The real reason why Bill Gates is now the US’ biggest farmland owner

The New York Post:

“Bill Gates has started laying out his plans for creating a ‘smart city’ in Phoenix, Arizona,” science-news outlet Futurism wrote. This high-tech metropolis “could be both a breeding and testing ground for futuristic technologies.” 

Late last year, Eric O’Keefe was researching a mysterious recent purchase of 14,500 acres of prime Washington state farmland. His magazine, The Land Report, tracks major land transactions and produces an annual list of the 100 biggest US landowners.

Sales of more than a thousand acres are “blue-moon events,” O’Keefe noted, so this one stood out. And Eastern Washington has some of the richest, most expensive farmland in the country. But the purchaser of record was a small, obscure company in Louisiana. 

“That immediately set off alarm bells,” O’Keefe says. 

He assigned his research team to dig a little deeper. Soon they came back with the answer: The Louisiana company was acting on behalf of Cascade Investment LLC, the secretive investment firm that manages most of the huge fortune belonging to Bill Gates.

O’Keefe knew Gates had been acquiring farmland for years, mostly through various Cascade subsidiaries. The mogul’s holdings include large tracts in Illinois, Iowa, Louisiana, California, and about a dozen other states. With the Washington state acreage and other recent additions to his portfolio, O’Keefe calculated, Gates now owns at least 242,000 acres of American farmland.

“Bill Gates, co-founder of Microsoft, has an alter ego,” O’Keefe wrote: “Farmer Bill, the guy who owns more farmland than anyone else in America.”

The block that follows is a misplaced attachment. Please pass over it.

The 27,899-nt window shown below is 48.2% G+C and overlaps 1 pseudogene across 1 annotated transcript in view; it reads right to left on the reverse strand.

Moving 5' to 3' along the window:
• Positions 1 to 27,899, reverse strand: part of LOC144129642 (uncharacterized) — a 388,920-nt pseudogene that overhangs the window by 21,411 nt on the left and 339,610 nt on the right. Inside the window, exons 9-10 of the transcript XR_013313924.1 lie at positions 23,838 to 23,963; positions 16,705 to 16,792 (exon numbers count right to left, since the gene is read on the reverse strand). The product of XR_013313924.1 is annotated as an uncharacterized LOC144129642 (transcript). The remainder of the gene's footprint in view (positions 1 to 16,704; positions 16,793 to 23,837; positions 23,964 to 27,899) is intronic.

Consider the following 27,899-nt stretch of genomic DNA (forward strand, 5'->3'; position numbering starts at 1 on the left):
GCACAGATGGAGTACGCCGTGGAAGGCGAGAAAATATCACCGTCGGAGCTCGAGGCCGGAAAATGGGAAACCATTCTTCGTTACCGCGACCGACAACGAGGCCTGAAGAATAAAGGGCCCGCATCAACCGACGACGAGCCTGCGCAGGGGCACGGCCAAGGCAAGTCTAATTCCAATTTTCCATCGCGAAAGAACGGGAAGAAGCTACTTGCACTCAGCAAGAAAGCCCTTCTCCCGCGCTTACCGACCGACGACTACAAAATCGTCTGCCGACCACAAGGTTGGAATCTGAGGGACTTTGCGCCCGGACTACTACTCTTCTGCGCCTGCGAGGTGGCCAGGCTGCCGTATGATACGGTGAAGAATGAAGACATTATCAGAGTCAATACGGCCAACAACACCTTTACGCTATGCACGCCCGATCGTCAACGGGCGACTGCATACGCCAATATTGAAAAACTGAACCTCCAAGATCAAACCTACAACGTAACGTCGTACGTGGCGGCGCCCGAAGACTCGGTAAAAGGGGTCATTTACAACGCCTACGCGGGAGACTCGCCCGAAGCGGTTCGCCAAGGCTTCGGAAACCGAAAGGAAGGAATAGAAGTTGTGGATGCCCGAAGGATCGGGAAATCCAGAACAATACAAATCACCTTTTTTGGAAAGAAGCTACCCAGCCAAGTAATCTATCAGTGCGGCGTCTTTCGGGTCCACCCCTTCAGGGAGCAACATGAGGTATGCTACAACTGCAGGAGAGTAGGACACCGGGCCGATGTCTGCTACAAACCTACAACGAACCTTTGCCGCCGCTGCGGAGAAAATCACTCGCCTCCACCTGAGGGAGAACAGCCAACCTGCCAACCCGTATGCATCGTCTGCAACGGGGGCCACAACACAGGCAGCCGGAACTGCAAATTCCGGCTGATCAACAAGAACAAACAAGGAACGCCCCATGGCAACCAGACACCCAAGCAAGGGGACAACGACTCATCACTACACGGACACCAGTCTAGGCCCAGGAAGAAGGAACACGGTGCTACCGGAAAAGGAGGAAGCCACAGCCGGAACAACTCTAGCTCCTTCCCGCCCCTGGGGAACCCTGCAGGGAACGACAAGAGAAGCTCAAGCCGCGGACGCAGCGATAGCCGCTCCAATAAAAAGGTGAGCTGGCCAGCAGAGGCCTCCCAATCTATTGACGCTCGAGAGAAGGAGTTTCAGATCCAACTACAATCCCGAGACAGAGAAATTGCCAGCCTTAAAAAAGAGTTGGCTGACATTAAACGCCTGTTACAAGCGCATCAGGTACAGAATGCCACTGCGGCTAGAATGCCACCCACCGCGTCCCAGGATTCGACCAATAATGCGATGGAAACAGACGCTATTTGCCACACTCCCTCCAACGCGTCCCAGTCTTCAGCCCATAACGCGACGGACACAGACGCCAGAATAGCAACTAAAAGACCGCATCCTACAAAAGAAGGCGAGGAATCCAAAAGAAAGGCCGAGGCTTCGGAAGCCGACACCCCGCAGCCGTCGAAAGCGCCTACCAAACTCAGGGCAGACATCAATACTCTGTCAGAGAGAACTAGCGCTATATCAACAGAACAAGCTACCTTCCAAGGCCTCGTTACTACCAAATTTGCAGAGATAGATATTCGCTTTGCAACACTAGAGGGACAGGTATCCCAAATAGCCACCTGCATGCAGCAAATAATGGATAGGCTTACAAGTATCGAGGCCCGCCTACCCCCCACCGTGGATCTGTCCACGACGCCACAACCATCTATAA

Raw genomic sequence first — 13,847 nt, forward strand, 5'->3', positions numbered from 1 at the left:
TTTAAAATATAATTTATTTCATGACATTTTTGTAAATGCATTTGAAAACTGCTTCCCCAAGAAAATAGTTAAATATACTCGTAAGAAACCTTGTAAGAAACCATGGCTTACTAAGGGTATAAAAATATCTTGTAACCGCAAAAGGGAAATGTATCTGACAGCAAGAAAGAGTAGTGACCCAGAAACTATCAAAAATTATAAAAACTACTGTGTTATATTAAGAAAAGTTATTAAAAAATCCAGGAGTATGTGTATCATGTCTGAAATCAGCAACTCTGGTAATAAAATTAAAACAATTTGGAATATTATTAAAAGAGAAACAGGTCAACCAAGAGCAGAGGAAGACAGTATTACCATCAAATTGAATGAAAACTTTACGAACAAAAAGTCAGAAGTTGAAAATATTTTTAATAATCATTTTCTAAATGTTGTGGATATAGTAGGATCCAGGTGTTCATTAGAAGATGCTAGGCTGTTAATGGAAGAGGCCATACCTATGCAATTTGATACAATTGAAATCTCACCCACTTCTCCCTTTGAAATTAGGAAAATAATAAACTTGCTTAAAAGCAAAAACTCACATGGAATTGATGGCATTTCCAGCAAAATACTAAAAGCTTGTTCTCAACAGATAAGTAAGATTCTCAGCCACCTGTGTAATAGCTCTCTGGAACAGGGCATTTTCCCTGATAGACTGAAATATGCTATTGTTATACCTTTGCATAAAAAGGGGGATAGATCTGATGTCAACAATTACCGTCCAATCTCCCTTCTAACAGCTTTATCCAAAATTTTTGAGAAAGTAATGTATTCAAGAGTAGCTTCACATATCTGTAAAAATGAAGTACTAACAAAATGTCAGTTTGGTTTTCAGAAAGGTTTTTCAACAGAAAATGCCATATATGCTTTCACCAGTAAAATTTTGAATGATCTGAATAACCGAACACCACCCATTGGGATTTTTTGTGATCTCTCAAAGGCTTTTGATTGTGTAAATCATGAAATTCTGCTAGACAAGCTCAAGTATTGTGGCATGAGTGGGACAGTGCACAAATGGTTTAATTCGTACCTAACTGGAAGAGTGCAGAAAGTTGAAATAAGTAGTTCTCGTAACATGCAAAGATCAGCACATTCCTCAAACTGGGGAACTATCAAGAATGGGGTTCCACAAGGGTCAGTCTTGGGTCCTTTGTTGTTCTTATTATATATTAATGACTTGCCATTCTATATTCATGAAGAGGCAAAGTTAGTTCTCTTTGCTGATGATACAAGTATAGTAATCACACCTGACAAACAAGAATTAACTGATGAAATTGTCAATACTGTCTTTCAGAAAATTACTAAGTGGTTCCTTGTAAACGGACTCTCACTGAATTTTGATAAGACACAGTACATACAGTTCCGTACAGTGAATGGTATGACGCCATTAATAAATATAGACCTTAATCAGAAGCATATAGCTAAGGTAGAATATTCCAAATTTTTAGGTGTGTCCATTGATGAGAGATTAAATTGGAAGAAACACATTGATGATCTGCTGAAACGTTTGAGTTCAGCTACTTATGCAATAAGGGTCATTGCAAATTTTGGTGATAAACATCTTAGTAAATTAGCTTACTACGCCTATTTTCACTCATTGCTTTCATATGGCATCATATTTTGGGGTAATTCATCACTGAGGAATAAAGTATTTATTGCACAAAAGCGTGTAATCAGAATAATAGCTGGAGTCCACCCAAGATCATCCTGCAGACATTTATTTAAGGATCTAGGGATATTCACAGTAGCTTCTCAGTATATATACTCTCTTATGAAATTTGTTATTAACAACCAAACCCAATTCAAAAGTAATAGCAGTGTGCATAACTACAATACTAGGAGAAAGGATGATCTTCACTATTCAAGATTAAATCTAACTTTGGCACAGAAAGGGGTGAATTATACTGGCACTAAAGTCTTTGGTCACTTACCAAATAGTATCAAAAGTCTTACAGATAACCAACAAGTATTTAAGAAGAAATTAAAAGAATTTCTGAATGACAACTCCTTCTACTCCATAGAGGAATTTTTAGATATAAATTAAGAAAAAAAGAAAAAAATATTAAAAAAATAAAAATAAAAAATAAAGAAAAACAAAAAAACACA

The Land Report scoop made headlines. Many stories focused on Gates’ longstanding interest in climate change and sustainability and suggested those concerns might be driving the land purchases. Newsweek called him a “sustainable agriculture champion.” 

Those stories dovetailed with earlier reports about Gates’ large land acquisitions in Arizona. Most notably, in 2017, the Gates-affiliated Mt. Lemmon Holdings invested in some 40 square miles of “transitional” land on the western fringe of the Phoenix sprawl. (According to The Land Report, Gates owns about 27,000 acres of non-agricultural land, in addition to his farm holdings.) 

Some partners in the Arizona project issued a press release touting plans to build “a forward-thinking community … that embraces cutting-edge technology.” There was talk of “high-speed digital networks” and “autonomous logistics hubs.” That was all it took for many in the media to conclude that Gates was personally engineering the city of the future. 

“Bill Gates has started laying out his plans for creating a ‘smart city’ in Phoenix, Arizona,” science-news outlet Futurism wrote. This high-tech metropolis “could be both a breeding and testing ground for futuristic technologies.” 

……

According to press reports, Gates’ farmland empire is mostly managed by a Cascade subsidiary called Cottonwood Ag Management. But the details are murky, and there is no evidence that the billionaire’s farmland-buying spree is driven by anything more than a desire to have a well-diversified portfolio. 

“When Ted Turner bought his Flying D Ranch in Montana in 1989, that was his personal passion,” O’Keefe says. “Bill Gates’ land purchases look to me more like sensible long-term holds run by experienced asset managers.” 

The same logic likely holds for Gates’ Arizona acquisitions. The largest parcel, a proposed 24,800-acre development known as Belmont, might someday contain 80,000 homes, along with offices, retail, industrial and logistics facilities. At least that’s what the developers partnered with Gates’ investment group have promised. 

For now, though, all that “smart city” talk is more than a little premature. As Slate financial writer Henry Grabar concluded, the proposed town of Belmont is “not a city, nor is it ‘smart,’ nor does the Microsoft founder appear to be involved in any meaningful way.” 

Read more at The New York Post

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